Learned helplessness can be an issue for individuals with
disabilities. Many things come harder for these individuals, making it seem
daunting to even try. Another aspect beside feeling defeated before even
beginning or after experiencing failure, is that they get used to others doing
things for them. We often do this with good intentions. We want to help. As one
individual was told by a trainer, you can tell they are loved, but they are
loved too much. Obviously, she didn’t mean that they really were loving them
too much. She was explaining that the way and method that they were showing
their love by always helping or doing things for them, wasn’t in the best
interest of the individual. They were loving them to helplessness.
This is a concept that I try to always remember. It can be easy
with our busy lives to simply do it for them. It’s typically quicker and easier
to simply do it for Kaleb as we are racing the clock or I’m trying to multi
task. But that does not give him opportunities to learn or practice. It also
gives the message that I can do it better, or that he cannot do it. All of
these times can eventually add up to create a sense of learned helplessness. I
will note that this was the silver lining of shut downs for our family, as it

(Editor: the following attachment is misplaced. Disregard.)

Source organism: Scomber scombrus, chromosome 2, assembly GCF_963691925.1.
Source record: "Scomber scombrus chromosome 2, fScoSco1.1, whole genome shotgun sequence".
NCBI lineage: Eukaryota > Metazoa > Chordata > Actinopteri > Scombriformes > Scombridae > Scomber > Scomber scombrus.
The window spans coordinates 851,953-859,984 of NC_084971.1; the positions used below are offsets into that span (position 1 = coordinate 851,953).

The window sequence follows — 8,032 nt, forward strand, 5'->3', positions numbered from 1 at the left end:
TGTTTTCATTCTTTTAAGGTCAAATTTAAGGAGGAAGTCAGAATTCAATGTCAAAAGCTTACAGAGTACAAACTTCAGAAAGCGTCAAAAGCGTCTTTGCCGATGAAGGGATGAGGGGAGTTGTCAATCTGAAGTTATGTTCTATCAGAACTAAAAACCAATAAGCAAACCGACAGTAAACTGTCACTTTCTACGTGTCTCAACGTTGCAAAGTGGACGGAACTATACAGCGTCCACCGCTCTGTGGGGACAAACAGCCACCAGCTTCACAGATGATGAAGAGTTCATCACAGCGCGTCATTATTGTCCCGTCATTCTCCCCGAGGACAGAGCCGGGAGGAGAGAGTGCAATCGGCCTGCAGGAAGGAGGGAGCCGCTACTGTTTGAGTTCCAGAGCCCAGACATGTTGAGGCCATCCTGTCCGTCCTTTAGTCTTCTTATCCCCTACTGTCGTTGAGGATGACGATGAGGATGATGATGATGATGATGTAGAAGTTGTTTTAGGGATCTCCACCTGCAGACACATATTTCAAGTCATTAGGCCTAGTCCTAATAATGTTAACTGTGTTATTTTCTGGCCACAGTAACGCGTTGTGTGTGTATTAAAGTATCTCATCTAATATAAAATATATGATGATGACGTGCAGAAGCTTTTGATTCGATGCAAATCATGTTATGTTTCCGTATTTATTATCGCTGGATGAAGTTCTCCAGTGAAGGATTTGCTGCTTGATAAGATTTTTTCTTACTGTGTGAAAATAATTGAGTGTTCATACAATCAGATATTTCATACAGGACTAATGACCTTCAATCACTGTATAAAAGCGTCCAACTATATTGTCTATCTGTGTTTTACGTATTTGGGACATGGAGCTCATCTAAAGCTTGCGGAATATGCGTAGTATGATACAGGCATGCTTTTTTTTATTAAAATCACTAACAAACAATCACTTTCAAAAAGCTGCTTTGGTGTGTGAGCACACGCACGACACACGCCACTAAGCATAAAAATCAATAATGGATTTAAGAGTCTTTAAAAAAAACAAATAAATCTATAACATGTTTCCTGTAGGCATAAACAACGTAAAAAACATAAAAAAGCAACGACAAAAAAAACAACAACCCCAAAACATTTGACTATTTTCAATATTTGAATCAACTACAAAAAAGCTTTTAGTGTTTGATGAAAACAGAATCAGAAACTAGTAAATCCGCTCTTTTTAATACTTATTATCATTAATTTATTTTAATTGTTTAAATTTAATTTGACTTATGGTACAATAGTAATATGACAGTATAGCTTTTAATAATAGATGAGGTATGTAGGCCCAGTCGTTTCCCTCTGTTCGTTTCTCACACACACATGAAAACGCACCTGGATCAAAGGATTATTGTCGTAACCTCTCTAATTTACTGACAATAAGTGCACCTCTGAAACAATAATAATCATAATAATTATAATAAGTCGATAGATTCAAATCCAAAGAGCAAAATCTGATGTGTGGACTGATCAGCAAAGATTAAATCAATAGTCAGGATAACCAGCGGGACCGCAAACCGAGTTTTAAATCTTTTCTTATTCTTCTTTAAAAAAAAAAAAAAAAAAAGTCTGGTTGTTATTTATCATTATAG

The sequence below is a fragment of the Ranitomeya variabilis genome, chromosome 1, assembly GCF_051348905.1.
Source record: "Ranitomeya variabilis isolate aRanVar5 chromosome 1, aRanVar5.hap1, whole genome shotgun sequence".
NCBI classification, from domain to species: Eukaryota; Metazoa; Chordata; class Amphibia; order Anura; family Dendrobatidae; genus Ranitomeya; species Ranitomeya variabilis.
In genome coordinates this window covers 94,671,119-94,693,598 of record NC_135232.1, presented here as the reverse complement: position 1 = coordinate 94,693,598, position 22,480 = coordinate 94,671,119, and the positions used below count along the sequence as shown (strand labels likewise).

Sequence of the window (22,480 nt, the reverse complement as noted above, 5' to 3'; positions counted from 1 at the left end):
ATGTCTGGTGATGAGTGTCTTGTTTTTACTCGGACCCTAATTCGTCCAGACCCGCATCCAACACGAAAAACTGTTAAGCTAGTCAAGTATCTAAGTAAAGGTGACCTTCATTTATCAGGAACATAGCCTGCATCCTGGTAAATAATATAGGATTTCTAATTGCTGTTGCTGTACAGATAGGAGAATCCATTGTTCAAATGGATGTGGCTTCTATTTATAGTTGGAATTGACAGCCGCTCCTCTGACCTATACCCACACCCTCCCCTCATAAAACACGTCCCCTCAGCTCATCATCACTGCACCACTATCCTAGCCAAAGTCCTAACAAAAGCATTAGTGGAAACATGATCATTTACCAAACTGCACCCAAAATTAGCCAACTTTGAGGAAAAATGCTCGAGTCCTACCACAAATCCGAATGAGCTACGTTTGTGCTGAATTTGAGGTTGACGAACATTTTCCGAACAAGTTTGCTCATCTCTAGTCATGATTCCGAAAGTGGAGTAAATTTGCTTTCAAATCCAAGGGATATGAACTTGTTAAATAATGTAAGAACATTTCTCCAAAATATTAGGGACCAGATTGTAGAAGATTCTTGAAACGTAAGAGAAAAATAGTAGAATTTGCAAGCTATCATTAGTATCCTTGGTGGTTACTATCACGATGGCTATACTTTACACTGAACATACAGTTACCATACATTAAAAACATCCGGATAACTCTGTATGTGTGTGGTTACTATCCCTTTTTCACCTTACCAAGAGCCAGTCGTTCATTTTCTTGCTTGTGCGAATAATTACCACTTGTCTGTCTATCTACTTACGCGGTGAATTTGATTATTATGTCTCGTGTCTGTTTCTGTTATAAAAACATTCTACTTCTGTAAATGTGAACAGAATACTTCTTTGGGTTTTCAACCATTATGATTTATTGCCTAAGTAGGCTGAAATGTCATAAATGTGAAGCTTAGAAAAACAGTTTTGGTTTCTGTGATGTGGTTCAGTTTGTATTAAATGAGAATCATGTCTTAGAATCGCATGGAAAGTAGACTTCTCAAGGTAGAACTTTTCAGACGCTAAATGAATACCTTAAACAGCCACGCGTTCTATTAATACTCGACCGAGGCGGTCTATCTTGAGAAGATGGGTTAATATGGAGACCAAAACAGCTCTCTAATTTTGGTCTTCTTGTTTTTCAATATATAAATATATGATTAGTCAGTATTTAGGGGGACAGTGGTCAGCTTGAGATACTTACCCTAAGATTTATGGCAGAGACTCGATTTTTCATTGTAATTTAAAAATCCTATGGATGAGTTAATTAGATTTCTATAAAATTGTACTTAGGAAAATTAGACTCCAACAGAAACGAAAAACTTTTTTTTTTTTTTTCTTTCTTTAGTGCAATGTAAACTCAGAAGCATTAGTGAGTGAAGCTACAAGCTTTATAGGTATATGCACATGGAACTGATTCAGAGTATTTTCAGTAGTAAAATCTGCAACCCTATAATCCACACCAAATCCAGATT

made us slow down and allowed me to move at Kaleb’s pace and be patient as he
stumbled along and learned.
My favorite Kaleb traits will always be his independence and
resilience. I often say Kaleb watches something and then looks at you like,
“okay, that’s cute, now watch how I do it.” Then he goes on to put his own
unique Kaleb spin on it. This is the complete opposite of learned helplessness,
it’s a concept called learned effectiveness. For instance, Kaleb jumps. It’s
not on his feet, he doesn’t have the ability right now, but he jumps. He has
learned to jump from his knees. Often now he reminds me of Tigger on Winnie the
Pooh as he hops around the living room on his knees. Instead of calling it
quits and sitting there while the others play, dance, and jump, his confidence
and persistence allowed him to keep at it until it crafted a new way of
jumping, a way that he can do it.
Another example was one shared with me by Kaleb’s teacher. Mrs.
Rockey figured out why Kaleb kept going over to a particular corner. While the
rest of the class was in another part of the room, he had once again gone back
to this corner. She found him rearranging the class folders. She realized he
was doing this so that he could put his work up by himself and didn’t have to
have others help him. So, with Mrs. Rockey’s help, he selected the bottom
folder placement and they moved his name there, so he could reach it and be
able to put his work in it himself like his other classmates do.
My prayer is that he never loses his determination, resilience,
and independent streak and that he be surrounded by people who will push him
and challenge him. Even with his limited vocabulary Kaleb continues to
communicate to us that he can and will do things. It will be in his own time and
in his own unique Kaleb way, but that HE wants to do it. I love my determined
little man and will continue to work to expose him to experiences that allow
him to grow and hopefully keep his learned effectiveness. While being aware of
the necessity to eliminate my “loving him” into learned helplessness.